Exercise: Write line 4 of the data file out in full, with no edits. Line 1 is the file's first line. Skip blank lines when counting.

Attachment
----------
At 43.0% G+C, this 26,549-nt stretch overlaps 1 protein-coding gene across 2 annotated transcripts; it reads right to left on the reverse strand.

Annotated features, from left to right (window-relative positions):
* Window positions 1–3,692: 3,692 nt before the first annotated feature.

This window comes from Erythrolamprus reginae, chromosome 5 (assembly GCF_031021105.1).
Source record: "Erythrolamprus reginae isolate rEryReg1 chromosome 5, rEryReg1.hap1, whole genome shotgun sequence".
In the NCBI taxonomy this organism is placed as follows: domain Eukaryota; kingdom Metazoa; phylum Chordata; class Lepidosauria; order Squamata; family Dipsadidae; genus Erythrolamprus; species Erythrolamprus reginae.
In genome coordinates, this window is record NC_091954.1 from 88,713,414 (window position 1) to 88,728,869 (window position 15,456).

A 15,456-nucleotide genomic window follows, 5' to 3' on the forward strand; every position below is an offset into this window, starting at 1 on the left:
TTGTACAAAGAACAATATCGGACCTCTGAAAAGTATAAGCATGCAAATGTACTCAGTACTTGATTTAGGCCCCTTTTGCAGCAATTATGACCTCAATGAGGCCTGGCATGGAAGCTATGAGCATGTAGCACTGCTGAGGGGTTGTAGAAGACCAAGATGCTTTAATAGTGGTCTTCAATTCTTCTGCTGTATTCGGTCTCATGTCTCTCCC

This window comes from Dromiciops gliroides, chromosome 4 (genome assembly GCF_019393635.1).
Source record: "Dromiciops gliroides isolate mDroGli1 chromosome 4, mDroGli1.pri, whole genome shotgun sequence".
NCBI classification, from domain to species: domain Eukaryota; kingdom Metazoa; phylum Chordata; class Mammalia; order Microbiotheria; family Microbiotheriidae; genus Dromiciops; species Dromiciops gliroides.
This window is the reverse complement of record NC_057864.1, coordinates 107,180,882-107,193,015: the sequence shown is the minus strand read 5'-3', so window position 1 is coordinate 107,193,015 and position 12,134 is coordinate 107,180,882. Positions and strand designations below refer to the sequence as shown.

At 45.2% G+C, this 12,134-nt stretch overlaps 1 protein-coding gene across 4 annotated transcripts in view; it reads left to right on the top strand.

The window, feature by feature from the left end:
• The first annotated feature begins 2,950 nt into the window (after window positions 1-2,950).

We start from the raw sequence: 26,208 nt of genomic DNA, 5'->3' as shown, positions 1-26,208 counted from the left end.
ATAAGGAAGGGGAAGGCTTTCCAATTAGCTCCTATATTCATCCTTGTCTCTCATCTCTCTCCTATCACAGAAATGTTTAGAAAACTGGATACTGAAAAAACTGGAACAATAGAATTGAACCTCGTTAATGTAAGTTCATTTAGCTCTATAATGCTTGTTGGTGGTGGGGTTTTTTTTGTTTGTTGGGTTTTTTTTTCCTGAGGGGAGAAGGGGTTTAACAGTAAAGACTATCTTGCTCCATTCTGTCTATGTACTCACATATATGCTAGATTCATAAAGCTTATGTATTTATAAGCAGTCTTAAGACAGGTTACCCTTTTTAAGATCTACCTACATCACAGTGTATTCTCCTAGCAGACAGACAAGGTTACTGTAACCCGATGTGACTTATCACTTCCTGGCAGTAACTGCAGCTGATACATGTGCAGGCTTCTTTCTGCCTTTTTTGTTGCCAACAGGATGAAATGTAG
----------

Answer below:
This window comes from Erythrolamprus reginae, chromosome 5 (assembly GCF_031021105.1).